The American Council of Learned Societies (ACLS) is pleased to announce 15 new awardees for its Project Development Grants program.

This ACLS funding initiative, now in its fifth year, offers grants in aid to faculty at teaching-intensive colleges and universities whose research projects are poised to make important advancements in the humanities and the interpretive social sciences.

“Project Development Grants recognize the vital contributions to scholarship by faculty across the country with limited opportunities to take time away from the classroom for research and writing,” said ACLS President Joy Connolly. “We are proud to support these exceptional scholars as they pursue innovative research projects.”

Projects awarded grants for the 2022-23 academic year represent a wide range of areas of study, spanning Buddhist epic poetry to the modern architecture of Sao Paolo to the social and cultural dimensions of Mambo in New York City. This year’s awardees are:

  • Felicia Bevel, Assistant Professor, History, University of North Florida. Exporting Dixie: Race, Nation, and Nostalgia in the Age of Empire
  • Nathan Braccio, Postdoctoral Fellow, History, Utah State University. Mapping New England: The Algonquian-English Cartographic Struggle, 1500-1700
  • Andrew Britt, Assistant Professor, Liberal Arts, University of North Carolina School of the Arts. The Paradoxes of Ethnoracial Space in São Paulo, 1930s-1980s
  • Carmela Dormani, Assistant Professor, Sociology and Behavioral Sciences, Mercy College. The Many Lives of Mambo: Culture and Consumption in New York’s Salsa Dance Scene
  • Rachel Fabian, Visiting Assistant Professor, Film and Media Studies, State University of New York, College at Purchase. Emergent Transnationalisms and 1970s–80s Feminist Collective Media Making
  • Vani Kannan, Assistant Professor, English, City University of New York, Lehman College. Writing Mutiny: Rhetoric, Transnationalism, and Asian Coalitional Organizing in the United States
  • Rebecca Kumar, Assistant Professor, English, Spelman College. Brown Looks
  • Natasha Mikles, Assistant Professor, Philosophy and Religious Studies, Texas State University. Buddhist, not Buddhicized: The Gesar Epic as Lived Narrative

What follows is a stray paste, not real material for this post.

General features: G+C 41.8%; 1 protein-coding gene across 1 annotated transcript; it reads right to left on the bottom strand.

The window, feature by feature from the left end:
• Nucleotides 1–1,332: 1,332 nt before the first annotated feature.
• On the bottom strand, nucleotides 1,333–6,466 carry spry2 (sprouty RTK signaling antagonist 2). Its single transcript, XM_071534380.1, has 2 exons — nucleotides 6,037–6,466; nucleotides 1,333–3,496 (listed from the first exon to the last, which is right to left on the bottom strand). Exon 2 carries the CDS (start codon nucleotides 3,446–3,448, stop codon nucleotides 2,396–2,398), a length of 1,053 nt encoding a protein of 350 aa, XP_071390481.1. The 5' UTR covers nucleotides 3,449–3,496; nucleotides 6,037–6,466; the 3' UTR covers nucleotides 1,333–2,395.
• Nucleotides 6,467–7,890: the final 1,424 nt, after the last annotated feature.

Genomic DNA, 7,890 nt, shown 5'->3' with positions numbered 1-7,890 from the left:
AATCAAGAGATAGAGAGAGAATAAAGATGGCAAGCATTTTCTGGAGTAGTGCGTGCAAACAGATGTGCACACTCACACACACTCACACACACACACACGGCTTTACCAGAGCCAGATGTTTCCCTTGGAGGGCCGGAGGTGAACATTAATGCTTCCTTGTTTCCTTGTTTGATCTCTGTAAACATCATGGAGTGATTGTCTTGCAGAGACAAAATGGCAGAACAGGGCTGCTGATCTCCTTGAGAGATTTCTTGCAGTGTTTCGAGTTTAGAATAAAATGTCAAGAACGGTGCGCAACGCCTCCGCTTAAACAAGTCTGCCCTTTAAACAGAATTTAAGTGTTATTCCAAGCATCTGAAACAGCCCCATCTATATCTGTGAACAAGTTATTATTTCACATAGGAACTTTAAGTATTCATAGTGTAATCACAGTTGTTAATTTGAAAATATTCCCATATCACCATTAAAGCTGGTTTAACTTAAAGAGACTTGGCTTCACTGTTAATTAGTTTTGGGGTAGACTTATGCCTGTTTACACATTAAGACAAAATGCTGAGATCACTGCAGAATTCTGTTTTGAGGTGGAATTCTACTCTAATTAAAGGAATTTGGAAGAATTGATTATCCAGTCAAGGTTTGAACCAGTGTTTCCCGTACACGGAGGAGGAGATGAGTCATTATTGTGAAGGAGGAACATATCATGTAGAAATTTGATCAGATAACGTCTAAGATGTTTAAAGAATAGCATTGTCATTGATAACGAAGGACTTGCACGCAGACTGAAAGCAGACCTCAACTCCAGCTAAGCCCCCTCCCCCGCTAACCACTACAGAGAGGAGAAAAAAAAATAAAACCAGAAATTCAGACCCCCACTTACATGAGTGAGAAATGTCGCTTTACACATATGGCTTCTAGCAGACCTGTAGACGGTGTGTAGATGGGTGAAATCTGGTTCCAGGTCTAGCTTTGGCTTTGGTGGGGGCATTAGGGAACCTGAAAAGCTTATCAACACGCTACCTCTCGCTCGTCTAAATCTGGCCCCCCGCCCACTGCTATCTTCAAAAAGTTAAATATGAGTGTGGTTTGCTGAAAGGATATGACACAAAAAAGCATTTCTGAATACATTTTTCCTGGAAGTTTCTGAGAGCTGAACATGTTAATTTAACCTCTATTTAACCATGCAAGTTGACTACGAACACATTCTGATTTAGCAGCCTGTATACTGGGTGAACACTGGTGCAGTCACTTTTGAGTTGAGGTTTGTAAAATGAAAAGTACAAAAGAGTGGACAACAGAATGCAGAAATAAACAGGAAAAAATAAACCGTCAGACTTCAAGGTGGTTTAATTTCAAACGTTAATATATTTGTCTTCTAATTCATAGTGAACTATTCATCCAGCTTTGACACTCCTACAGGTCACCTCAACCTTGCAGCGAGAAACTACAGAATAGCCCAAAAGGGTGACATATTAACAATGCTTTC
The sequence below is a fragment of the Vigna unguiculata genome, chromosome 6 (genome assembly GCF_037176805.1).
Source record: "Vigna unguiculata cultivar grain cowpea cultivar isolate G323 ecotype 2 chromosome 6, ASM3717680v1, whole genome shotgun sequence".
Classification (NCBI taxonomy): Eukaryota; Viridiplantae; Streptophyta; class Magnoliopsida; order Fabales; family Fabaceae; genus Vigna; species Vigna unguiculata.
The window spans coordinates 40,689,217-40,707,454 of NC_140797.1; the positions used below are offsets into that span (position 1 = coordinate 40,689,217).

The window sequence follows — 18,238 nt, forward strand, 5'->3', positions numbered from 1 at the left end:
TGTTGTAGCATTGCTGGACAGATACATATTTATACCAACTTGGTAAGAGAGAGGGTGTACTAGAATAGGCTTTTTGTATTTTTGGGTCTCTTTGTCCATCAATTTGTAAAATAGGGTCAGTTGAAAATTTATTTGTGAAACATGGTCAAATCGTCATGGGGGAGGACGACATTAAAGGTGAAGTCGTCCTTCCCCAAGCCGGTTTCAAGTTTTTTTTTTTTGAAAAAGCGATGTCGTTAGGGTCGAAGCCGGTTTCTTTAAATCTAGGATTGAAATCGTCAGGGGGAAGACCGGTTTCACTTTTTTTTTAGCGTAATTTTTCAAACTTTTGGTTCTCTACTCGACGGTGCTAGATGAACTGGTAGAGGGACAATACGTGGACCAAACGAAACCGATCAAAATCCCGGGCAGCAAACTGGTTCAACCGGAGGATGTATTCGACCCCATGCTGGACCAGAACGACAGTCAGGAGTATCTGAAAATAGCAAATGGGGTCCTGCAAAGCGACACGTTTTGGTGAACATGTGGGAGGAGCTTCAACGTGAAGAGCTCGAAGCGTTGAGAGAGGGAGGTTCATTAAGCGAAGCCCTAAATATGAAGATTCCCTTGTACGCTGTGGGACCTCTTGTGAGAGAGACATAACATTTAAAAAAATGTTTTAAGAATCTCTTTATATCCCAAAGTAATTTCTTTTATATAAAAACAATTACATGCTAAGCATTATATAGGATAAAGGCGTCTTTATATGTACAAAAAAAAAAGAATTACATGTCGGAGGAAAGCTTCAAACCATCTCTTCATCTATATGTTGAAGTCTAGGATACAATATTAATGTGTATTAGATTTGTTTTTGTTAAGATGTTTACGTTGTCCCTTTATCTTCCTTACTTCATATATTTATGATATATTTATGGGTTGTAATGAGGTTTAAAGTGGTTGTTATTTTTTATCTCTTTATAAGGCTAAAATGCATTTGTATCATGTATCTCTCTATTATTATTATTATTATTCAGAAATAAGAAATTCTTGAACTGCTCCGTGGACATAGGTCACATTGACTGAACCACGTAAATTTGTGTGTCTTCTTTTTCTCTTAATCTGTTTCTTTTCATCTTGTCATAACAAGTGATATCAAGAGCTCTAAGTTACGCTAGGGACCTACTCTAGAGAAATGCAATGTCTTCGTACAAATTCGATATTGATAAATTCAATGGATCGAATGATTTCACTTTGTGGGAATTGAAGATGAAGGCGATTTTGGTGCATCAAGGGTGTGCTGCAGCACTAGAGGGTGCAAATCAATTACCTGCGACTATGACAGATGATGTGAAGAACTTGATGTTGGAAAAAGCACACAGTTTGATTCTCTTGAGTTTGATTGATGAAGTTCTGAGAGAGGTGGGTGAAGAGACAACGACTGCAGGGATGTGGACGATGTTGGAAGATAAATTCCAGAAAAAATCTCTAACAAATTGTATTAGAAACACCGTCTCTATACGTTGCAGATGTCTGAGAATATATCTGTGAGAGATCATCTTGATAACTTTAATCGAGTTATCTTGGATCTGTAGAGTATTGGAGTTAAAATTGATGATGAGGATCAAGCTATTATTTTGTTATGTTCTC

• Anna Muenchrath, Visiting Assistant Professor, English, Appalachian State University. Actors, Institutions, and Networks: Recovering Agency in Global Literary Circulation in the Twentieth and Twenty-First Centuries
  • Ameera Nimjee, Assistant Professor, Music and Asian Studies, University of Puget Sound. Racializing Creativity in South Asian American Dance
  • Rachel Norman, Assistant Professor, English, Linfield University. The Body that Speaks: Language in Contemporary Arab American Literature
  • Samiha Rahman, Assistant Professor, Human Development, California State University, Long Beach. Learning Black Muslim Excellence: Islamic Education and Diasporic Exchange
  • Marcio Siwi, Assistant Professor, History, Towson University. Making the Modern and Cultured City: Art, Architecture, and Urbanism in Post-WWII São Paulo
  • Wendy Tronrud, Bard Prison Initiative. “Odd Secrets of the Line”: Emily Dickinson, Black Song, and the Uses of Folk
  • Isaac Wiegman, Lecturer, Philosophy, Texas State University. Prime Movers: A Theory of the Primitive Passions

Learn more about the 2022 ACLS Project Development grantees and their projects.

Each grantee receives $5,000 which may be applied to any costs that will support their project, including travel; research assistance; course buyout or summer salary; and other research- or project-related expenses.

Project Development Grants are competitive and awarded as a component of the ACLS Fellowship program. The program is funded by the ACLS endowment, to which many individuals and institutions have contributed, including the Mellon Foundation, the National Endowment for the Humanities, the Arcadia Charitable Trust, the ACLS Research University Consortium and college and university Associates, former fellows, and individuals and friends.